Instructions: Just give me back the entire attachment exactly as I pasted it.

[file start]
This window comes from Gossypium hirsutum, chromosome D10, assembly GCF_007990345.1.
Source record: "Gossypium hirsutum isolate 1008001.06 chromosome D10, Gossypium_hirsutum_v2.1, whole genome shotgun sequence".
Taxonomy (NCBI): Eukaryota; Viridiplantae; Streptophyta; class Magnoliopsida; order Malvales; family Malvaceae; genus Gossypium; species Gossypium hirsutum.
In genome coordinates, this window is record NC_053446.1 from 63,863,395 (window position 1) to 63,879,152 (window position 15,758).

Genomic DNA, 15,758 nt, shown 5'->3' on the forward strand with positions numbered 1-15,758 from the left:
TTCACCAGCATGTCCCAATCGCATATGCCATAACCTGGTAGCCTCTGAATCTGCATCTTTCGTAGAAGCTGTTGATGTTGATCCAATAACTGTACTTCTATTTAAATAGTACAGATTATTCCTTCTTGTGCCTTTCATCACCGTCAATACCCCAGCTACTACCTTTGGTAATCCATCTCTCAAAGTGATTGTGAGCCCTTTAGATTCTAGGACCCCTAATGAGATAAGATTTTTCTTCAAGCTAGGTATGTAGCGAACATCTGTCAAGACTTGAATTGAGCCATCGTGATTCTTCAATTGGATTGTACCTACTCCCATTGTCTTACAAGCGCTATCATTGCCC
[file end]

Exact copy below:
This window comes from Gossypium hirsutum, chromosome D10, assembly GCF_007990345.1.
Source record: "Gossypium hirsutum isolate 1008001.06 chromosome D10, Gossypium_hirsutum_v2.1, whole genome shotgun sequence".
Taxonomy (NCBI): Eukaryota; Viridiplantae; Streptophyta; class Magnoliopsida; order Malvales; family Malvaceae; genus Gossypium; species Gossypium hirsutum.
In genome coordinates, this window is record NC_053446.1 from 63,863,395 (window position 1) to 63,879,152 (window position 15,758).

Genomic DNA, 15,758 nt, shown 5'->3' on the forward strand with positions numbered 1-15,758 from the left:
TTCACCAGCATGTCCCAATCGCATATGCCATAACCTGGTAGCCTCTGAATCTGCATCTTTCGTAGAAGCTGTTGATGTTGATCCAATAACTGTACTTCTATTTAAATAGTACAGATTATTCCTTCTTGTGCCTTTCATCACCGTCAATACCCCAGCTACTACCTTTGGTAATCCATCTCTCAAAGTGATTGTGAGCCCTTTAGATTCTAGGACCCCTAATGAGATAAGATTTTTCTTCAAGCTAGGTATGTAGCGAACATCTGTCAAGACTTGAATTGAGCCATCGTGATTCTTCAATTGGATTGTACCTACTCCCATTGTCTTACAAGCGCTATCATTGCCC